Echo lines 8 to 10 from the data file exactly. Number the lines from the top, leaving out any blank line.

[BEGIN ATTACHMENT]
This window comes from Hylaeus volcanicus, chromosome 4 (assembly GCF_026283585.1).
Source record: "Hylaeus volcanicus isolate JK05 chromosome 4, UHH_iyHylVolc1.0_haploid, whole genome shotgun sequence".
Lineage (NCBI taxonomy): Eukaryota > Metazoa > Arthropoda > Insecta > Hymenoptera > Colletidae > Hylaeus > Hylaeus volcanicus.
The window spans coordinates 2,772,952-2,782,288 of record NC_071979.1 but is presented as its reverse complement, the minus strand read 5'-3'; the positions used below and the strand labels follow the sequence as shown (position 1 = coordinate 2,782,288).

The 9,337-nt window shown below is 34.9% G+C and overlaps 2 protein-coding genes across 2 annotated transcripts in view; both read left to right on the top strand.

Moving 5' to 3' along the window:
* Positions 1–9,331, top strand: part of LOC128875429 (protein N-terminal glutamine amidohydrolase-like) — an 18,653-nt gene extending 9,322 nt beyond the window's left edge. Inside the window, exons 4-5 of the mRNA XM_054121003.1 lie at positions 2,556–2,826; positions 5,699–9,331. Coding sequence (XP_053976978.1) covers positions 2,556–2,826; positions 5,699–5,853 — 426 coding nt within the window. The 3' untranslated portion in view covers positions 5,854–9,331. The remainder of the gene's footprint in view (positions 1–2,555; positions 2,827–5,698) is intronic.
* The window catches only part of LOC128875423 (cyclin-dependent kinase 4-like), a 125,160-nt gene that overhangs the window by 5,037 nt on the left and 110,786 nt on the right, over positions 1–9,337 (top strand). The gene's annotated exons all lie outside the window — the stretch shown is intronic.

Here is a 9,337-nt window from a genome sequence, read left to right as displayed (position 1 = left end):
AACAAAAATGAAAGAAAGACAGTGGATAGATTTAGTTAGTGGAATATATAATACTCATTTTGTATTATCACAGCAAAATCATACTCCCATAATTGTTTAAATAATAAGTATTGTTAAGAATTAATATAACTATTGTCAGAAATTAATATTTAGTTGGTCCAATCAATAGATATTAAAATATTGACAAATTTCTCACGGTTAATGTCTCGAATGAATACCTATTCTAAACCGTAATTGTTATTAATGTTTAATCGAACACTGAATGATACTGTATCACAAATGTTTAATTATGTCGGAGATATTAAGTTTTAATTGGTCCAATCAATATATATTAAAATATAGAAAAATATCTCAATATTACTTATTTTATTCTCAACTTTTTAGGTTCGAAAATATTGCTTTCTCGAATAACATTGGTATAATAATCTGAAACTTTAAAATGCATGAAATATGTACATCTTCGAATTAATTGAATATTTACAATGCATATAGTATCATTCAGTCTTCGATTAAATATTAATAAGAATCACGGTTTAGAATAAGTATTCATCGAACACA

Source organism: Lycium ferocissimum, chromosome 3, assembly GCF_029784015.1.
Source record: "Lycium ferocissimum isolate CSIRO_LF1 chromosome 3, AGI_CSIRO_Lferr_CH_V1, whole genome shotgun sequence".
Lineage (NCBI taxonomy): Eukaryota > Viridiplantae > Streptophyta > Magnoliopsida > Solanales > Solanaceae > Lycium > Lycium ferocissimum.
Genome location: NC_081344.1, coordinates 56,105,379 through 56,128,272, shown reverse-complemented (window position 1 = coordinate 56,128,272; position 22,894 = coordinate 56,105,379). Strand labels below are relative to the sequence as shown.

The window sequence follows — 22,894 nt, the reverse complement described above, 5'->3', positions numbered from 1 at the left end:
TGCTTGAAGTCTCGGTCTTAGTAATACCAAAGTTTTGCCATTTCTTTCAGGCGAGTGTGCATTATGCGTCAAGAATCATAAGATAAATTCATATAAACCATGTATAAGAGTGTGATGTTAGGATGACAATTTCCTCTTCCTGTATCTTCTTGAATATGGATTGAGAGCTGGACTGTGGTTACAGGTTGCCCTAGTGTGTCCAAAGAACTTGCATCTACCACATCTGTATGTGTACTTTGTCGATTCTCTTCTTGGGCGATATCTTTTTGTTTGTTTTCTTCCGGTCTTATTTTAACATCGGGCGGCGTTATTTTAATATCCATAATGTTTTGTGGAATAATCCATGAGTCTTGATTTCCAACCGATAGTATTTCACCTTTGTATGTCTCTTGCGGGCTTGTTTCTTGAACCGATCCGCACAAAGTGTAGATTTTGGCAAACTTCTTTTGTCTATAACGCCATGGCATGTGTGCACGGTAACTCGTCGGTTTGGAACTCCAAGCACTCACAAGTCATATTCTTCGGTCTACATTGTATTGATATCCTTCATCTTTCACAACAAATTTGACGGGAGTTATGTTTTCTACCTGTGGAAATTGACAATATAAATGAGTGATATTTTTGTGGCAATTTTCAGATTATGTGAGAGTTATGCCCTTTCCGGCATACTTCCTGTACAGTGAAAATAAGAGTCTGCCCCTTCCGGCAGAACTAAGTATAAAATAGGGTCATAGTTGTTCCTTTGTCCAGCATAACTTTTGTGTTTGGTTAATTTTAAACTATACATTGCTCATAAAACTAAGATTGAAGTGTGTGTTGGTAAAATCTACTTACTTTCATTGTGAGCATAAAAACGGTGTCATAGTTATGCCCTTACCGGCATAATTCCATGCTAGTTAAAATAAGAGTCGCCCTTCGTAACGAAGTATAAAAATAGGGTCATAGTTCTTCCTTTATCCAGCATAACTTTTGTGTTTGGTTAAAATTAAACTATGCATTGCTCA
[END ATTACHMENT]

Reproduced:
* The window catches only part of LOC128875423 (cyclin-dependent kinase 4-like), a 125,160-nt gene that overhangs the window by 5,037 nt on the left and 110,786 nt on the right, over positions 1–9,337 (top strand). The gene's annotated exons all lie outside the window — the stretch shown is intronic.

Here is a 9,337-nt window from a genome sequence, read left to right as displayed (position 1 = left end):
AACAAAAATGAAAGAAAGACAGTGGATAGATTTAGTTAGTGGAATATATAATACTCATTTTGTATTATCACAGCAAAATCATACTCCCATAATTGTTTAAATAATAAGTATTGTTAAGAATTAATATAACTATTGTCAGAAATTAATATTTAGTTGGTCCAATCAATAGATATTAAAATATTGACAAATTTCTCACGGTTAATGTCTCGAATGAATACCTATTCTAAACCGTAATTGTTATTAATGTTTAATCGAACACTGAATGATACTGTATCACAAATGTTTAATTATGTCGGAGATATTAAGTTTTAATTGGTCCAATCAATATATATTAAAATATAGAAAAATATCTCAATATTACTTATTTTATTCTCAACTTTTTAGGTTCGAAAATATTGCTTTCTCGAATAACATTGGTATAATAATCTGAAACTTTAAAATGCATGAAATATGTACATCTTCGAATTAATTGAATATTTACAATGCATATAGTATCATTCAGTCTTCGATTAAATATTAATAAGAATCACGGTTTAGAATAAGTATTCATCGAACACA